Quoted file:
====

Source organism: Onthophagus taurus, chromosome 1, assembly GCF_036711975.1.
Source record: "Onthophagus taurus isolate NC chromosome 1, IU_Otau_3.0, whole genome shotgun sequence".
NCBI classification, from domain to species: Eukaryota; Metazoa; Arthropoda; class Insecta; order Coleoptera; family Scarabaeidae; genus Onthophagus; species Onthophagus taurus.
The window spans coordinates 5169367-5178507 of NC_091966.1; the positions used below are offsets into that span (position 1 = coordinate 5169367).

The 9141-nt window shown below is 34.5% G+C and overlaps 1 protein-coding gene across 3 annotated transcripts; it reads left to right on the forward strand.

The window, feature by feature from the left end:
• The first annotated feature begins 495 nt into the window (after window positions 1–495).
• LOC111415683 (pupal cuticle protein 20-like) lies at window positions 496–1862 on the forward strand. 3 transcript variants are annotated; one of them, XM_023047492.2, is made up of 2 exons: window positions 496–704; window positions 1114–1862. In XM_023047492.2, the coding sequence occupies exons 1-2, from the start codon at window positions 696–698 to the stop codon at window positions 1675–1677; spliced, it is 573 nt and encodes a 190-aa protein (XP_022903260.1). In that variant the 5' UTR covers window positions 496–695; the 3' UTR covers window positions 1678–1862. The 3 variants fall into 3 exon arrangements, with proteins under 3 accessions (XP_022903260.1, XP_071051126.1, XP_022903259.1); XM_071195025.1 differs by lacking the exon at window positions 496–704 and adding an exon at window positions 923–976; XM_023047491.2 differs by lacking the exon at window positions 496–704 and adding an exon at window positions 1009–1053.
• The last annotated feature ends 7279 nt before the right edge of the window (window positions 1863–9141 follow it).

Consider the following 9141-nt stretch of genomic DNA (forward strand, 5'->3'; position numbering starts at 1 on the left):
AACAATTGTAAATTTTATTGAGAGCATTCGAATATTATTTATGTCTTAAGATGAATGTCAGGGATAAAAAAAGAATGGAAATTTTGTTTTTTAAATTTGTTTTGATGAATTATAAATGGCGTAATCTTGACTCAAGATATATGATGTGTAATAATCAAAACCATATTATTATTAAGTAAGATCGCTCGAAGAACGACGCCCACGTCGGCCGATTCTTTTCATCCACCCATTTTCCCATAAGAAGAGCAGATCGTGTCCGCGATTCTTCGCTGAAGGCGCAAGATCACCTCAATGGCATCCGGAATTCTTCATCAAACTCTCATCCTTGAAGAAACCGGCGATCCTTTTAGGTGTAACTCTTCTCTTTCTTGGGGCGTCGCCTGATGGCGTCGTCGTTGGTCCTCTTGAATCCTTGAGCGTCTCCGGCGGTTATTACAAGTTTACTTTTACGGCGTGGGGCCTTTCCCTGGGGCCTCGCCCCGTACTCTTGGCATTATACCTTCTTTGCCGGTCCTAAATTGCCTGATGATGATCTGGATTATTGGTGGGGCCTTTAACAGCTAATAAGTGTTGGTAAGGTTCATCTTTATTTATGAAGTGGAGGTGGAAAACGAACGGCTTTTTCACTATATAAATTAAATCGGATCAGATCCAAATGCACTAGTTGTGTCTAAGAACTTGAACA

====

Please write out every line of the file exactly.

Source organism: Onthophagus taurus, chromosome 1, assembly GCF_036711975.1.
Source record: "Onthophagus taurus isolate NC chromosome 1, IU_Otau_3.0, whole genome shotgun sequence".
NCBI classification, from domain to species: Eukaryota; Metazoa; Arthropoda; class Insecta; order Coleoptera; family Scarabaeidae; genus Onthophagus; species Onthophagus taurus.
The window spans coordinates 5169367-5178507 of NC_091966.1; the positions used below are offsets into that span (position 1 = coordinate 5169367).

The 9141-nt window shown below is 34.5% G+C and overlaps 1 protein-coding gene across 3 annotated transcripts; it reads left to right on the forward strand.

The window, feature by feature from the left end:
• The first annotated feature begins 495 nt into the window (after window positions 1–495).
• LOC111415683 (pupal cuticle protein 20-like) lies at window positions 496–1862 on the forward strand. 3 transcript variants are annotated; one of them, XM_023047492.2, is made up of 2 exons: window positions 496–704; window positions 1114–1862. In XM_023047492.2, the coding sequence occupies exons 1-2, from the start codon at window positions 696–698 to the stop codon at window positions 1675–1677; spliced, it is 573 nt and encodes a 190-aa protein (XP_022903260.1). In that variant the 5' UTR covers window positions 496–695; the 3' UTR covers window positions 1678–1862. The 3 variants fall into 3 exon arrangements, with proteins under 3 accessions (XP_022903260.1, XP_071051126.1, XP_022903259.1); XM_071195025.1 differs by lacking the exon at window positions 496–704 and adding an exon at window positions 923–976; XM_023047491.2 differs by lacking the exon at window positions 496–704 and adding an exon at window positions 1009–1053.
• The last annotated feature ends 7279 nt before the right edge of the window (window positions 1863–9141 follow it).

Consider the following 9141-nt stretch of genomic DNA (forward strand, 5'->3'; position numbering starts at 1 on the left):
AACAATTGTAAATTTTATTGAGAGCATTCGAATATTATTTATGTCTTAAGATGAATGTCAGGGATAAAAAAAGAATGGAAATTTTGTTTTTTAAATTTGTTTTGATGAATTATAAATGGCGTAATCTTGACTCAAGATATATGATGTGTAATAATCAAAACCATATTATTATTAAGTAAGATCGCTCGAAGAACGACGCCCACGTCGGCCGATTCTTTTCATCCACCCATTTTCCCATAAGAAGAGCAGATCGTGTCCGCGATTCTTCGCTGAAGGCGCAAGATCACCTCAATGGCATCCGGAATTCTTCATCAAACTCTCATCCTTGAAGAAACCGGCGATCCTTTTAGGTGTAACTCTTCTCTTTCTTGGGGCGTCGCCTGATGGCGTCGTCGTTGGTCCTCTTGAATCCTTGAGCGTCTCCGGCGGTTATTACAAGTTTACTTTTACGGCGTGGGGCCTTTCCCTGGGGCCTCGCCCCGTACTCTTGGCATTATACCTTCTTTGCCGGTCCTAAATTGCCTGATGATGATCTGGATTATTGGTGGGGCCTTTAACAGCTAATAAGTGTTGGTAAGGTTCATCTTTATTTATGAAGTGGAGGTGGAAAACGAACGGCTTTTTCACTATATAAATTAAATCGGATCAGATCCAAATGCACTAGTTGTGTCTAAGAACTTGAACA